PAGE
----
Big changes for superannuation funds on remuneration disclosure and trustee independence
12/03/2012
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The Australian Financial Services Council (FSC) represents and sets the governance standards for its member companies from the retail and corporate superannuation sectors (not industry funds). On 6 March 2012 the FSC released its policy on superannuation governance (see HERE), but also the original Cooper review recommendations (for example, see the part on trustee governance HERE).

The policy will form the basis for new mandatory standards on superannuation governance for the FSC’s member companies. These will commence at the same time as MySuper and APRA’s new prudential standards for superannuation funds on 1 July 2013 (see HERE).

The FSC’s new policy will require that funds:

  • have an independent chairman and a majority of independent directors;
  • disclose remuneration of their directors and senior management; ban multiple and competing superannuation fund directorships; and
  • introduce mandatory policies on proxy voting and environmental, social and governance matters.

The most significant change is the requirement for a board to have a majority of independent directors. This will have an impact, because while some retail funds already comply with this standard, many do not.

The FSC reforms also prohibit multiple directorships of super funds. While many would consider it unacceptable for a person to sit on the board of two competing super funds this is what happens, particuarly for “industry” superannaution funds.

In addition the policy requires director and senior management remuneration to be disclosed where it is paid from the superannuation fund.  The policy does not prescribe the standard or disclosure, although many will probably follow the standard for listed companies.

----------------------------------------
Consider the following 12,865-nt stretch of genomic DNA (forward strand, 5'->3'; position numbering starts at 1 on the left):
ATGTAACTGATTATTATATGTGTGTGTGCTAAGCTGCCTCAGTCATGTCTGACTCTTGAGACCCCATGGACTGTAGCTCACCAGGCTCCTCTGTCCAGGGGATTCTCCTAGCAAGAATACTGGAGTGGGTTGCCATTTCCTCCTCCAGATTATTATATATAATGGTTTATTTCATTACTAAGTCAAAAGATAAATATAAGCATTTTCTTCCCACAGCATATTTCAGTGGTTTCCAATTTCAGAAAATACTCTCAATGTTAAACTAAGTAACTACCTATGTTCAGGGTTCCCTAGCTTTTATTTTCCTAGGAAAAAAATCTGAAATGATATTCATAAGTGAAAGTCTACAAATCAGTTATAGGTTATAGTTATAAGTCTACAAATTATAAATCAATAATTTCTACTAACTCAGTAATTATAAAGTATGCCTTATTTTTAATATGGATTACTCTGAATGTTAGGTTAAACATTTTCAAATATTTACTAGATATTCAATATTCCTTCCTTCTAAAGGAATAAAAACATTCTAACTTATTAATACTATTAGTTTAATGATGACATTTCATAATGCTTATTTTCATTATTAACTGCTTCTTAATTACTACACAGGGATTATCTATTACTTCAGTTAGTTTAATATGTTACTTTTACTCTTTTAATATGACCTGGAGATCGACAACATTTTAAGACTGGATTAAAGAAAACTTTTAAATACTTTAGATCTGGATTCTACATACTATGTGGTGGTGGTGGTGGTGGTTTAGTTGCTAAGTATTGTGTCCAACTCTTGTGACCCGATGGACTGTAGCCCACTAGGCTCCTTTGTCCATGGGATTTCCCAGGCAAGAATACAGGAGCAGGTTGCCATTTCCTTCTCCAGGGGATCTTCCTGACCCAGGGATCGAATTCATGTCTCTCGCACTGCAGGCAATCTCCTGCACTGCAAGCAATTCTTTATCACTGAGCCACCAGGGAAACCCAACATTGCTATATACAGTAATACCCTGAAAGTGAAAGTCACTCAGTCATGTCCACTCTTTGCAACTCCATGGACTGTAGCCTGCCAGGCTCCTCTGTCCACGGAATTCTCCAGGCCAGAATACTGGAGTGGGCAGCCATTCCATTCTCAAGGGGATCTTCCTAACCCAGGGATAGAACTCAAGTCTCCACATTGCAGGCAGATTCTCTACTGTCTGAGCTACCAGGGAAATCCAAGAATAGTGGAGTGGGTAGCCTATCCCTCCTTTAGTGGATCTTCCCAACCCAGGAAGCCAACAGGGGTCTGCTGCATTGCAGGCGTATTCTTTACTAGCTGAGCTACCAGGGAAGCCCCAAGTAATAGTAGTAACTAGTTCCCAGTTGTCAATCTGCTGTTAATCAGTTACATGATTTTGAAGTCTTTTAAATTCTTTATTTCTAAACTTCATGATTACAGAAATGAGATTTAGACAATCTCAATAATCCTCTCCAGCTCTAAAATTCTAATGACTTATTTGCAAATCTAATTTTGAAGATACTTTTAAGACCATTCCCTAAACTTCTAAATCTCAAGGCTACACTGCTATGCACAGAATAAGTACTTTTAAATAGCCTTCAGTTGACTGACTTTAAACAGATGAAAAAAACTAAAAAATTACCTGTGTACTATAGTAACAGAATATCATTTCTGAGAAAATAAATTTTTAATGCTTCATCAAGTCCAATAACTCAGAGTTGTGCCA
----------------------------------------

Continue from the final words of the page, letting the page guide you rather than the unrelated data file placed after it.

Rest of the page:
The policy also requires trustees to develop and publicly disclose a proxy voting policy and publish their Australian proxy voting record.

Industry superannuation funds are not governed by this policy. As the Cooper review noted, many industry fund boards do not have any independent directors. The government’s Cooper review recommended the end of “equal representation” of employee and employer groups on super fund boards. It proposed that one-third of directors be independent. The FSC policy goes further and requires a majority of independent directors to reflect contemporary best practice. For the moment industry funds will most likely just comply with the minimum regulatory standards policed by APRA. These allow the board not to be independent, and conflicts of interest to be maintained.

However, APRA does propose that SPS 510 (the new standard) require the superannuation fund’s remuneration policy to be published in the public section of each fund’s web site (see HERE). “Policy” does not mean that actual remuneration levels are to be disclosed.

A separate body, the Australian Institute of Superannuation Trustees, which represents the not-for-profit superannuation sector, covering industry, corporate and public sector superannuation funds, supports disclosure of trustee remuneration in $50,000 bands. That’s not much help as most would be in band 1. It also harks back to corporate disclosures of two decades ago, which have since been superseded.

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